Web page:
The Independent Redistricting Commission wants a judge to throw out efforts by Republicans to void the map it created for the state’s nine congressional districts. Legal papers filed late Monday in Maricopa County Superior Court charge those seeking a new map are using “innuendo, selectively extracted transcript experts, and speculation to weave a conspiracy theory intended to cast doubt on the commission’s work.” Meanwhile, in a related lawsuit in U.S. District Court, a Democratic lawyer has questioned whether the judge hearing a challenge to the state’s 30 legislative district lines should be removed because 10 years ago he represented the Republicans in a similar fight over the redrawing of political boundaries. Republicans are challenging the new congressional and legislative district lines, saying the commission favored Democrats in drawing the lines, which will be used in elections for the next 10 years, and violated several mandates of the 2000 voter-approved initiative creating the commission, and in both cases the failure to follow procedures resulted in maps that do not meet the constitutional requirements.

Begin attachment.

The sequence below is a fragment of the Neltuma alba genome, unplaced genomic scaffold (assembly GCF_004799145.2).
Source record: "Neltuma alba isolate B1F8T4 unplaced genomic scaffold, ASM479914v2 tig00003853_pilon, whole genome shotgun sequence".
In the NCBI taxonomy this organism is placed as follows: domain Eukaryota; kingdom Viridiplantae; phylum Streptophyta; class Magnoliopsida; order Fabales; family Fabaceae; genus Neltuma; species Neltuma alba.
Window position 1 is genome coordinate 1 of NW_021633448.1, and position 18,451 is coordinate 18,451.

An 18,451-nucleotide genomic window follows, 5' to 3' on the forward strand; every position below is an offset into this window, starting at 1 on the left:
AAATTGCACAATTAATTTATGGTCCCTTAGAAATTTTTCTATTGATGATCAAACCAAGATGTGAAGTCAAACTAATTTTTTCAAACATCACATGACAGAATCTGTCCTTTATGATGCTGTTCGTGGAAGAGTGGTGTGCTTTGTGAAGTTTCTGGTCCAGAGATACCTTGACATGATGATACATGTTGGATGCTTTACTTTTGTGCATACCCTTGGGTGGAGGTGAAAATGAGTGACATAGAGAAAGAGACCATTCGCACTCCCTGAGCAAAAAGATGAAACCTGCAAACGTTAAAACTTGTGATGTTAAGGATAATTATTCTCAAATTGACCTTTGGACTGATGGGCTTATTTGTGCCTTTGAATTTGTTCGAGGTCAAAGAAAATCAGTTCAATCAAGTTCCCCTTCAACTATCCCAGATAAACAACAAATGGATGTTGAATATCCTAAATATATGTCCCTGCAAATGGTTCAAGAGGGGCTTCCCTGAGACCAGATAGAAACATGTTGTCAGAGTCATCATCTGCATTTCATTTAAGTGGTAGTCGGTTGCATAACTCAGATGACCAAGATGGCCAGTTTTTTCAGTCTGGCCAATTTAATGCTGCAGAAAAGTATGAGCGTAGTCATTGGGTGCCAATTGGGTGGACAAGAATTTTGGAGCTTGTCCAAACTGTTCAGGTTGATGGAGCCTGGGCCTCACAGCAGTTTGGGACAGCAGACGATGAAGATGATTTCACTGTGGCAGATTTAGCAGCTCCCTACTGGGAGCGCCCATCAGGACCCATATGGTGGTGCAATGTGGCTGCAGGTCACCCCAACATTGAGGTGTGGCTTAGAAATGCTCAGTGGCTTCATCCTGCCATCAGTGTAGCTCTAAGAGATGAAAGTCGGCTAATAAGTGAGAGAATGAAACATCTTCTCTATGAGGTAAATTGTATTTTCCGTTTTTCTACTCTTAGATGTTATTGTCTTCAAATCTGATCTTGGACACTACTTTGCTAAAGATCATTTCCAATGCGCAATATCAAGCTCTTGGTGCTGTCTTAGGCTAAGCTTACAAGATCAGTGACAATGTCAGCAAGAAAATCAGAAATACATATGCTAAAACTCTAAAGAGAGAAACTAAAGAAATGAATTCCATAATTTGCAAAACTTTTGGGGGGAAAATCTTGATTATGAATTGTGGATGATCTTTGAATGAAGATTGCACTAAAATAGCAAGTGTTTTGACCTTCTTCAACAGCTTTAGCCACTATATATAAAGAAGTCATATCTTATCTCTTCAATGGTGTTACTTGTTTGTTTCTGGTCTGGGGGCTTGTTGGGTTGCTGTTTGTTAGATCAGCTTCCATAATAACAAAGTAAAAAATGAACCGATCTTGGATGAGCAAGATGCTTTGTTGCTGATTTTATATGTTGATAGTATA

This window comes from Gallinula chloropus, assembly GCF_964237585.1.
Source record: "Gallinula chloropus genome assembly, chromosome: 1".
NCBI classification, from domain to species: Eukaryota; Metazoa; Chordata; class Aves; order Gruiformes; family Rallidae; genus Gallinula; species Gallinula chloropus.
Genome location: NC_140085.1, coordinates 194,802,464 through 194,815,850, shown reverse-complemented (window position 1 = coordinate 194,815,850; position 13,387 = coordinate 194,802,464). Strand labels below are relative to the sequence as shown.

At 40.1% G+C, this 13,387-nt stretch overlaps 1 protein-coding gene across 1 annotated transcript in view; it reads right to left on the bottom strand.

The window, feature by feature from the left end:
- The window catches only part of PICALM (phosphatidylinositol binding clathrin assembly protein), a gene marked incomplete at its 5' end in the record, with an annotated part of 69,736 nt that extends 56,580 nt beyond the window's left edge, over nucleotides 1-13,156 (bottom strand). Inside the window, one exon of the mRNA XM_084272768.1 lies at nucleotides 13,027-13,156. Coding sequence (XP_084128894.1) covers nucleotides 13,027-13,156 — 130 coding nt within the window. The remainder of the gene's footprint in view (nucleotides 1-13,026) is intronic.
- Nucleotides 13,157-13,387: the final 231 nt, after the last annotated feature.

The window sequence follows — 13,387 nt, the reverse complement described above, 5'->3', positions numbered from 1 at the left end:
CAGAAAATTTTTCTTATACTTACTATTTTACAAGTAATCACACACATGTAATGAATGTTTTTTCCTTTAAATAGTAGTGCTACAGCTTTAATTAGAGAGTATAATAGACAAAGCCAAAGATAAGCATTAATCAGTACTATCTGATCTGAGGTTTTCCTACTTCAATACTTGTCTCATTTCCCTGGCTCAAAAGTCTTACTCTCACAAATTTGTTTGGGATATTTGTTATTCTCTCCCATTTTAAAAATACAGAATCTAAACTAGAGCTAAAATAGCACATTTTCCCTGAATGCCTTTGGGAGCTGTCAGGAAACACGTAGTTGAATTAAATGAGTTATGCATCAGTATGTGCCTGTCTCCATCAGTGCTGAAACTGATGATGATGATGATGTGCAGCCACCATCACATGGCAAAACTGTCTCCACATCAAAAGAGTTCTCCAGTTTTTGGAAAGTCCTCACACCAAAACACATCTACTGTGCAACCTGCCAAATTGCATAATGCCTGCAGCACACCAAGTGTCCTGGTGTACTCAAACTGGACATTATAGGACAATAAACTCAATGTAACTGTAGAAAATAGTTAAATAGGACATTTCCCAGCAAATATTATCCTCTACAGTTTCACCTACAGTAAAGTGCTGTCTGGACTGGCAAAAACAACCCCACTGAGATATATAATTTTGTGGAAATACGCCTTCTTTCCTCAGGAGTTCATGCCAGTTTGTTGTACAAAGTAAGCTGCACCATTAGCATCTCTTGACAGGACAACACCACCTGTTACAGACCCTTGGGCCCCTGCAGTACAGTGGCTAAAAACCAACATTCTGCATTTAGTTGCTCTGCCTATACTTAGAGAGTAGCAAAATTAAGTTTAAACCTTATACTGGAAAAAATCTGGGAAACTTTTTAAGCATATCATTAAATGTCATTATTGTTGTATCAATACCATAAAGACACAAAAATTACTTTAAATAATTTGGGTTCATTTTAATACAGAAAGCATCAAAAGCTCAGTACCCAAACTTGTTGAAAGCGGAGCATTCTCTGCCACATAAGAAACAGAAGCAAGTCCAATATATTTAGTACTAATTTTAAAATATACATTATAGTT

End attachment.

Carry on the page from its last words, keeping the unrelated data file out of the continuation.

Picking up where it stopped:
The suit over legislative district lines is pending before a three-judge panel that includes U.S. District Judge Neil Wake. Legal ethics experts say Wake’s having repr. sented Arizonans for Fair and Legal Redistricting, a Republican group that helped defend the last redistricting commission’s map of legislative districts when it was challenged by Democrats, doesn’t disqualify him from hearing this challenge But Democratic attorney Michael Mandell said Wake’s participation is worrisome because the judge will be “reviewing an issue in which he was a litigant the last time around, and he was very entrenched in the litigation.”